Over the past four decades, Xerox PARC has helped spark some amazing innovations, from the ethernet to laser printing to the graphical user interface.
Now, PARC, originally founded in 1970 as the Palo Alto Research Center and reincorporated as a subsidiary of Xerox in 2002, is turning to Seattle to find some breakthrough innovations that help businesses become more innovative and efficient.
In addition to monetary support, PARC is providing technical mentorship to those in the program and the potential for rapid prototyping and other services.
In fact, one of the startups from that class, Comr.se, entered into a partnership with PARC last year, one which has helped save the entrepreneurs significant development resources and time. And 9Mile has other ties to PARC.
Enrique Godreau, one of the 9Mile partners, started his career as a Xerox engineer and worked at PARC as a researcher for seven years in the 1980s and early ’90s.
PARC is looking to work more closely with startups, and they liked 9Mile’s laser focus on B2B companies, an area of historical interest for the R&D shop.
“The collaboration between PARC and 9Mile Labs creates unique combinations of disruptive technologies and startups that has not occurred previously,” writes 9Mile Labs partner Sanjay Puri. “PARC serves to accelerate startups in 3 distinct ways. First, PARC can efficiently offer the broad and deep base of technical expertise with PARC researchers and technologists to help startups in the form of technical mentoring. Second, PARC can draw upon its vast stable of existing technologies and IP that can provide startups a great head-start, as in the case of Comr.se. Third, PARC provides a world-class infrastructure for rapid prototyping – specifically their foundry services for software and cloud technology startups – that obviates the need for startups to expend their scarce time and resources building this infrastructure.”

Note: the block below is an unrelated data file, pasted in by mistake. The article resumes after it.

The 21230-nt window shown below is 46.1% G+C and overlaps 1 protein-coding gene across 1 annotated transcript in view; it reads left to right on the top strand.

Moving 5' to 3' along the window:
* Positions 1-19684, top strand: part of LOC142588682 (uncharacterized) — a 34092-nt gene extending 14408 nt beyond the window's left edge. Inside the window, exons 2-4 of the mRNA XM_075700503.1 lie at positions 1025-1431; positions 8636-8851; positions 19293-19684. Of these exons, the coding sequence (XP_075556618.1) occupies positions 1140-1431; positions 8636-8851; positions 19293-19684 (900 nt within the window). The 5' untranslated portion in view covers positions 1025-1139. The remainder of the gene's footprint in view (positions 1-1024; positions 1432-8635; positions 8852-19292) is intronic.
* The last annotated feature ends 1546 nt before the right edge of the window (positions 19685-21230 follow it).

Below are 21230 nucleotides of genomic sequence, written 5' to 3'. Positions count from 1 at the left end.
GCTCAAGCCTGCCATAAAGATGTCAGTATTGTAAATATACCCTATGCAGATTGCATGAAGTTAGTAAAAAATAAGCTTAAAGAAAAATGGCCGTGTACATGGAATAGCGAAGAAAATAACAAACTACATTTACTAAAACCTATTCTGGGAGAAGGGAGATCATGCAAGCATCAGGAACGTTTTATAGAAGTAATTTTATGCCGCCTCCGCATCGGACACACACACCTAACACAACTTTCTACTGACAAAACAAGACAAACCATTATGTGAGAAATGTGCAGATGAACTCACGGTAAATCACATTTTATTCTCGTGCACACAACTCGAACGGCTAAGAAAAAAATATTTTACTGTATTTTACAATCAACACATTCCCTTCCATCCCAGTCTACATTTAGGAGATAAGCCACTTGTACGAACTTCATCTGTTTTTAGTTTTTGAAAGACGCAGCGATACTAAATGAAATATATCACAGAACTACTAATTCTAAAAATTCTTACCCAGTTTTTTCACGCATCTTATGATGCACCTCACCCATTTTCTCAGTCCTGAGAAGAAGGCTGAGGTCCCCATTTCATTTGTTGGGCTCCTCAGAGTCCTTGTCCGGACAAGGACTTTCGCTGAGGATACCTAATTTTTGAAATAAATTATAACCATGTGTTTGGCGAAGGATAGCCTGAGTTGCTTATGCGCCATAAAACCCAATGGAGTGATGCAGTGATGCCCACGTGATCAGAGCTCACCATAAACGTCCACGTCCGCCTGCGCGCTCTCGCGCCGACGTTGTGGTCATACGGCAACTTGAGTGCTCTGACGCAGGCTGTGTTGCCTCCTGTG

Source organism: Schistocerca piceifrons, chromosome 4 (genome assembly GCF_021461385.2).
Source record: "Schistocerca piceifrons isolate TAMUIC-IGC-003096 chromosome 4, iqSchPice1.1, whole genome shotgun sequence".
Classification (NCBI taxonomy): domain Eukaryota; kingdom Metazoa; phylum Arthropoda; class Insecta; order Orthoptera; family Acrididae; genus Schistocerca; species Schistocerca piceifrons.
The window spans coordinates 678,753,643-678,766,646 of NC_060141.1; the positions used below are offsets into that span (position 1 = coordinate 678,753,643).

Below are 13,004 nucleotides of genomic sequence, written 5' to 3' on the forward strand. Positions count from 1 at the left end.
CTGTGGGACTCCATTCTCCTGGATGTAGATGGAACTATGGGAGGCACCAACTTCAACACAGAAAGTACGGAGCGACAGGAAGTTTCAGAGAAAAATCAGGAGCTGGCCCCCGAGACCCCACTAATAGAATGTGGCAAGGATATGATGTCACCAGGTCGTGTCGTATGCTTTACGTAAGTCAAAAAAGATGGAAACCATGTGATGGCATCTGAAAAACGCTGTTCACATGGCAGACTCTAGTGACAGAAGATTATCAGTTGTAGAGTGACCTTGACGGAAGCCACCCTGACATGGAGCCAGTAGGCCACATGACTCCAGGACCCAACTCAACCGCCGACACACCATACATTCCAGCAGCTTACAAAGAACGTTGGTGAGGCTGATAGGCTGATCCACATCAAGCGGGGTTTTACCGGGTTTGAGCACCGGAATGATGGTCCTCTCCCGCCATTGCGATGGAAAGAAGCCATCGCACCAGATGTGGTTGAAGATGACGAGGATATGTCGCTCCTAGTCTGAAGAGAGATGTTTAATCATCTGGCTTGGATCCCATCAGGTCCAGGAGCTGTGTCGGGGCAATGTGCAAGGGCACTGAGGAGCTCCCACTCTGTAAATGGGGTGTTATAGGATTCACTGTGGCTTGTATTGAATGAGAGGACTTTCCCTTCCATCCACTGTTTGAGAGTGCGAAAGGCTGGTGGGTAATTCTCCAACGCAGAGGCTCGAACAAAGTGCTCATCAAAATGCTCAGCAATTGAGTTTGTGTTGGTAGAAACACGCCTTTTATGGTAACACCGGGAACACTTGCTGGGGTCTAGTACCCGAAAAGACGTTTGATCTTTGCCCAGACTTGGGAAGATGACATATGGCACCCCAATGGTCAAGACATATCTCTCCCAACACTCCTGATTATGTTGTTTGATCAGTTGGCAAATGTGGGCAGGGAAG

The 9Mile Labs accelerator, which is actually located inside SURF Incubator in downtown Seattle, is currently nurturing its second class of companies. Those that go through the program receive $35,000 in startup capital, as well as intense mentorship during the four month program.
9Mile — which raised $900,000 last fall from super angel Rudy Gadre and others — plans to present its latest cohort during a demo day on May 16.